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first_imgEarlier this month, Mendoza College of Business seniors Mary Cornfield, Alisha Anderson and Caitlin Crommett launched BlueBucket, an organization that forms partnerships with restaurants to collect donations for local charities.“It had originally come up last semester, and then this semester, I’m in a class called Design & Entrepreneurship … so I’m working on BlueBucket in that class,” Cornfield said. “We keep getting positive feedback from customers and restaurants, so we thought we might as well try it out.”Restaurants participating in the program decide which items on their menu they want to list as BlueBucket items. Then, whenever a patron purchases one of the designated BlueBucket items, a portion of the price is donated to a charity chosen by the customer.Mary McGraw | The Observer “It’s nice to see something we’ve been doing in class actually make it into the community,” Cornfield said. “It’s nice knowing that the products we bring into market is actually helping charities raise money.”Anderson said the creators of the BlueBucket organization envisioned the program as a community-building agent, linking local restaurants and charities. She said BlueBucket is a different kind of fundraiser because of one key element.“BlueBucket is unique in that it incorporates the concept of consumer choice,” Andersen said. “There are lot of fundraising techniques out there — round-up, coin collection, credit card-point donations, etc. — but very few incorporate the idea of consumer choice.”However, the process of launching BlueBucket did not come without its challenges. Cornfield said they underestimated the difficulty of spreading the word about the organization, and Anderson said the process of getting restaurants on board with the program proved to be not as easy as they had predicted.“The BlueBucket concept seems obvious to us, yet to a customer that is walking into a restaurant, it is not so simple,” Andersen said. “We need to make sure the restaurants and their employees can effectively and clearly communicate the idea to the customer.”BlueBucket works exclusively with independent restaurants. Currently, there are five restaurants on board: Sassy’s, Indulgence, Rohr’s (at the Morris Inn), Rein Juicery and Thyme of Grace.Andersen said that from a charitable perspective, she hopes that BlueBucket serves as more than just a fundraiser for the charities involved.“We hope BlueBucket will be able to not only raise money for several extremely deserving local charities but also bring attention to the great work that they do and perhaps inspire community members to get more involved with such charities,” Andersen said.“From a restaurant perspective, we hope BlueBucket serves as a way for restaurants to appeal to millennials and the community at large,” she said.Tags: BlueBucket, mendoza college of businesslast_img read more

first_imgGermany’s pension fund association, the aba, has called for national or European bodies to support the industry’s investment in infrastructure by assessing the risk associated with individual projects.Responding to a report by the European Parliament’s committee on economic and monetary affairs (ECON) report examining the long-term financing of the Continent’s economy, the association said that bodies such as the European Investment Bank (EIB) could potentially support Germany’s occupational pensions (bAV) sector, as they so far had little experience of infrastructure investment and were unlikely to become experts in the “niche area” in the near term.The position paper said: “The new assets in the field of long-term investment require more credit analysis and greater credit-analysis skills than existing assets, such as low-risk securities.”Echoing PensionEurope’s own position paper on European Long-Term Investment Funds (ELTIF), the aba also said it would be helpful if the EIB stepped in and guaranteed certain projects. The call comes shortly after asset manager Mirova suggested that fund managers behind ELTIFs should be bound by a ‘comply or explain’ approach on their socially responsible investment strategy.The aba further called on the Parliament to accept that, if the European Commission were to introduce capital requirements for pension funds – as long proposed through the revised IORP Directive – it should also call for an investigation into the impact of the regulation on long-term investing, similar to the one underway to investigate the impact of Solvency II on insurers.The association also reiterated its dislike of the financial transaction tax, saying it “should be avoided for the bAV sector in general – and not only in regard to long-term investments”.“Reductions in the pensions payable in Germany of an estimated 3-8% as a result of the introduction of the proposed financial transaction tax are not acceptable,” it said.,WebsitesWe are not responsible for the content of external sitesLink to the aba’s position paper on long-term financing of the European economylast_img read more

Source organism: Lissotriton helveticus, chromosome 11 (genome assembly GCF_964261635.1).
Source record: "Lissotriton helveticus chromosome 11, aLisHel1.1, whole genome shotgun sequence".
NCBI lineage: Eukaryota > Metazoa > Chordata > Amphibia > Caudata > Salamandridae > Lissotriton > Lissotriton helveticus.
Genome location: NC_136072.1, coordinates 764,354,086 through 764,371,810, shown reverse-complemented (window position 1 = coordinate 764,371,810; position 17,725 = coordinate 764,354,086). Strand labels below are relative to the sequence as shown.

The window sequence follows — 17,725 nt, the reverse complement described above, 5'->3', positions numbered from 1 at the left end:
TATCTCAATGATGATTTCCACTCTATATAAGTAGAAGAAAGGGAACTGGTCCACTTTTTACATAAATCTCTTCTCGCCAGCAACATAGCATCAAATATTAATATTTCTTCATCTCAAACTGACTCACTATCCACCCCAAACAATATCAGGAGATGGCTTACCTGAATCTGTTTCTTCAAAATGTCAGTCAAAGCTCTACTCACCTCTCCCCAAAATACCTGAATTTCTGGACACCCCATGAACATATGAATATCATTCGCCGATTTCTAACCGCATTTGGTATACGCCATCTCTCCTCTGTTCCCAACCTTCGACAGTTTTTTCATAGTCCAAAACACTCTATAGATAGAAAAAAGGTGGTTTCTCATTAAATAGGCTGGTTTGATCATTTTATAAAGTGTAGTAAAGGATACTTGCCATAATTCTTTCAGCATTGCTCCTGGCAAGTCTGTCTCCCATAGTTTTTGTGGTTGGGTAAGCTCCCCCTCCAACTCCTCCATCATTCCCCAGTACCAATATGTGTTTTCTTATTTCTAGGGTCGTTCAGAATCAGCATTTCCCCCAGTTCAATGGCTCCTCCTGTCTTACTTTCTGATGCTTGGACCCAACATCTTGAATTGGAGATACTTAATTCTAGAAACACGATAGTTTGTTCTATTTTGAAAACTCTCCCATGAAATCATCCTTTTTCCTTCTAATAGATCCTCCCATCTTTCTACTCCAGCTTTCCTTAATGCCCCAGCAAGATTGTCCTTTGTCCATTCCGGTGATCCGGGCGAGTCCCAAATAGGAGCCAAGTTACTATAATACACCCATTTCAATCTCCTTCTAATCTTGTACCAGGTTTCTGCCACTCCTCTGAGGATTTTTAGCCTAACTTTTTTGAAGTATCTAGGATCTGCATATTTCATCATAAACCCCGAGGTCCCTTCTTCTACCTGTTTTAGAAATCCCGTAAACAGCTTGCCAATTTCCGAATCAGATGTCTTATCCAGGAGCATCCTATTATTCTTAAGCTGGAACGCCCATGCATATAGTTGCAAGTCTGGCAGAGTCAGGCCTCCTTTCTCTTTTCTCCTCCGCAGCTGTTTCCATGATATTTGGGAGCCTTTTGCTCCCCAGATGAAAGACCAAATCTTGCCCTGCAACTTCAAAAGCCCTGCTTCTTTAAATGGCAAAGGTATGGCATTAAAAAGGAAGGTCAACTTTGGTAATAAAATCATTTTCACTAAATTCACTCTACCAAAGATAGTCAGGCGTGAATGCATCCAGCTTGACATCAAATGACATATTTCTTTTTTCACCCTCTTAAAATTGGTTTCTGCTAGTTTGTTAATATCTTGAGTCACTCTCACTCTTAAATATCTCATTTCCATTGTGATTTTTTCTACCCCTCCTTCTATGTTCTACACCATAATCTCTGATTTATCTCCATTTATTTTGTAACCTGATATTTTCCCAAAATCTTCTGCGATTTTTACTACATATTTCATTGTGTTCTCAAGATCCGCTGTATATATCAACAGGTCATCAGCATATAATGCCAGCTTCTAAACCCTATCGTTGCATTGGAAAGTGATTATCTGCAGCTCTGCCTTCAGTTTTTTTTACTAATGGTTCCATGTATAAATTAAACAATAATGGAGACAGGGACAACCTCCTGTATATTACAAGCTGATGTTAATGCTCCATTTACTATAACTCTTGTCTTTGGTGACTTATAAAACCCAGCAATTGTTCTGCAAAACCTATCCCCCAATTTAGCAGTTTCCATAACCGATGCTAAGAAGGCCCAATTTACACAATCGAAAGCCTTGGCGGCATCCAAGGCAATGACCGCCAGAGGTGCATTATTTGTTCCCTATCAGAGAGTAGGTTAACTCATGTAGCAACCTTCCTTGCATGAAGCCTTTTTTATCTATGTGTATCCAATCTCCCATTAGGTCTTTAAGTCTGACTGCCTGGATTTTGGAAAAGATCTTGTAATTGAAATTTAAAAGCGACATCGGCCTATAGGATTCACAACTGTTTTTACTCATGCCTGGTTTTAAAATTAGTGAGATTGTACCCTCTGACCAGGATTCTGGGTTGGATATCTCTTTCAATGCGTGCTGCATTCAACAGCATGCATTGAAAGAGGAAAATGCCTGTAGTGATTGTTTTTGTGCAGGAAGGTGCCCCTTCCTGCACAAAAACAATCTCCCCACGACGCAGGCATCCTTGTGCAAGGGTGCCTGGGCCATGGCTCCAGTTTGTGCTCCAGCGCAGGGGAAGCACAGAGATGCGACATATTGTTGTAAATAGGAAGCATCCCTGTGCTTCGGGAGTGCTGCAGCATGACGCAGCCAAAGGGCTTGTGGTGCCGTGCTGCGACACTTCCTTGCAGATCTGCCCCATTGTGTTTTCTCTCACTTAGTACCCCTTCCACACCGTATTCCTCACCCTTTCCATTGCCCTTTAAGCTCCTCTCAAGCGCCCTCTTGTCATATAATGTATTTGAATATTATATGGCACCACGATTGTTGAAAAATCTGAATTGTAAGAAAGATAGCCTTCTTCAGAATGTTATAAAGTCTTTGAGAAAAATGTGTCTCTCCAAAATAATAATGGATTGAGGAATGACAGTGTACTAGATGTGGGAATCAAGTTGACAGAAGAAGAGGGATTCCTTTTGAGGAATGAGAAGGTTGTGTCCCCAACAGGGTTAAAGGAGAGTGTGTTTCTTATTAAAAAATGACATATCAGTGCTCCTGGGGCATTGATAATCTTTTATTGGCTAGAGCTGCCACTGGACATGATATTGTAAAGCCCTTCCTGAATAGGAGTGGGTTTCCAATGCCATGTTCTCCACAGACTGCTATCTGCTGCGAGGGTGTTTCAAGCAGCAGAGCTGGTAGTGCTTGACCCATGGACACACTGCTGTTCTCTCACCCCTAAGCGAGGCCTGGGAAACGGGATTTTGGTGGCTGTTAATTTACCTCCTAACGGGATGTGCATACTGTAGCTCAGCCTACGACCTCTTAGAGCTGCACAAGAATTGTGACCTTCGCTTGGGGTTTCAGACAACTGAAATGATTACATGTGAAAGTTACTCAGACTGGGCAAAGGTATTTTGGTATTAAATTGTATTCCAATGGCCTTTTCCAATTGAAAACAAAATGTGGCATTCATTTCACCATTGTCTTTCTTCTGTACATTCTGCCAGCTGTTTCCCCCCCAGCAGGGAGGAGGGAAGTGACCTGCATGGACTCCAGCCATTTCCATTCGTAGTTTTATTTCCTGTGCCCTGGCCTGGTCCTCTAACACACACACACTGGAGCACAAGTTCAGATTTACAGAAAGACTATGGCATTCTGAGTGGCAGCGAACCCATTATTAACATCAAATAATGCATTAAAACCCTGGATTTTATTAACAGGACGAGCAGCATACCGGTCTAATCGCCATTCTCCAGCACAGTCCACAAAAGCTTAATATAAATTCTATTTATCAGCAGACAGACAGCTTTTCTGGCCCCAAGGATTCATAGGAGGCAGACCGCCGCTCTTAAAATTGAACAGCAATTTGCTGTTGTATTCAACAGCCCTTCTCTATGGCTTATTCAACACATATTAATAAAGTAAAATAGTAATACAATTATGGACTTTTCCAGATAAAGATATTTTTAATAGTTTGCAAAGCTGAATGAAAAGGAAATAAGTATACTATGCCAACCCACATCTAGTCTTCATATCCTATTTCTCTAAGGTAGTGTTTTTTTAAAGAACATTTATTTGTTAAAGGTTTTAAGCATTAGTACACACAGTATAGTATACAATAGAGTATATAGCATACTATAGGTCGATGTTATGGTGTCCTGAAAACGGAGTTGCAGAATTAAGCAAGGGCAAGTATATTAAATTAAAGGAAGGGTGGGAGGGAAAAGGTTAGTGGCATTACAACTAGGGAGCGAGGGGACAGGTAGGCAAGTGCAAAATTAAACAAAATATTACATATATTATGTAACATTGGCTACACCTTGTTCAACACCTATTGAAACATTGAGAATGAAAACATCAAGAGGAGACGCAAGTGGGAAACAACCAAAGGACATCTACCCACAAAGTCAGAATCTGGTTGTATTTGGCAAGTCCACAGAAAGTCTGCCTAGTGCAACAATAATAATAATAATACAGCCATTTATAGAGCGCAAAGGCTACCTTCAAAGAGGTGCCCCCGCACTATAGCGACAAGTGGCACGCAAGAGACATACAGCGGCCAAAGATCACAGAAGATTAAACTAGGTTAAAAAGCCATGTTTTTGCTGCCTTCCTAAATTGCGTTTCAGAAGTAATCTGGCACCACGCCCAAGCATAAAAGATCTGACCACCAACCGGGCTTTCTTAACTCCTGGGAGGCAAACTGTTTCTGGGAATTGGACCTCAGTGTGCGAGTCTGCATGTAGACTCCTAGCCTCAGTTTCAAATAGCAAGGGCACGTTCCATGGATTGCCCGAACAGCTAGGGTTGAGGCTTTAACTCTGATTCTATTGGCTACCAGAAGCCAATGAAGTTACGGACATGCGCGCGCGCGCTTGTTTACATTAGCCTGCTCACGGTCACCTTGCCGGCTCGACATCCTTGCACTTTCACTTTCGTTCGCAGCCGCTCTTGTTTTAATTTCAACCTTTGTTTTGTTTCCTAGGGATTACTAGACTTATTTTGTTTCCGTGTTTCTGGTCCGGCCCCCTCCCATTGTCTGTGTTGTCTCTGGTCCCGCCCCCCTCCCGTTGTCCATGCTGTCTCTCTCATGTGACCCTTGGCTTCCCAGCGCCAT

first_imgPlayers need assurance that they would not face mandatory quarantine upon returning to Europe from the US Open before travelling to New York amid the COVID-19 pandemic.Former world number one Andy Murray made this disclosure in an interview granted in London. Organisers, United States Tennis Association, will set up a strict bio-security “bubble” to minimise the risk of contracting the novel coronavirus during the Grand Slam.The competition is due to be played from August 31 to September 13.The Western and Southern Open, which was relocated from Cincinnati this year because of COVID-19, will also be held in New York from August 20 to 28.It will serve as a tune-up for the hard court Grand Slam.Mandatory quarantine would rule out players’ participation in other ATP and WTA clay court events scheduled in Europe before the French Open from the end of September. The two major clay court events in the lead up to Roland Garros are in Madrid (September 13 to 20) and Rome (September 20 to 27).While Spain does not require mandatory quarantine, Italy will need travelers to quarantine for 14 days if coming from the US.The USTA has said the organisers are working with relevant authorities to resolve issues.“My understanding is that it would be sorted before we go to the US. But things can change in the next 10 to 12 days,” Murray said.“Hopefully before we leave, the players will have the assurances that, when they come back from the US, they won’t have to quarantine for two weeks. “If that is the case, and if you do well in the US Open, you can’t just arrive on the Sunday before the French Open starts on the Monday. That’s not going to work.”The US has over 4.68 million confirmed cases of COVID-19, with more than 155,000 deaths.Murray, a three-times Grand Slam winner, has not played competitively since November due to hip problems.But he took part in some exhibition events recently with the professional circuit shut.RelatedPosts COVID-19: NCAA to revoke erring airlines licence over non-compliance FRSC to Schools: We’ll arrest, prosecute drivers who flout COVID-19 rules Sanwo-Olu: We’re committed to fulfilling promises to Lagosians The 33-year-old said he was willing to take the travel “risk” as he missed playing in big events.“(With)  the situation I’ve been in the last few years, I’ve not had opportunity to play in many Slams. I don’t know how many I’ll have left,” Murray said.“So, while I’m feeling relatively decent … obviously there is a risk there. But I want to try and play in them and enjoy the biggest events again.”Reuters/NAN.Tags: Andy MurrayCOVID-19Quarantine issuesUS Openlast_img read more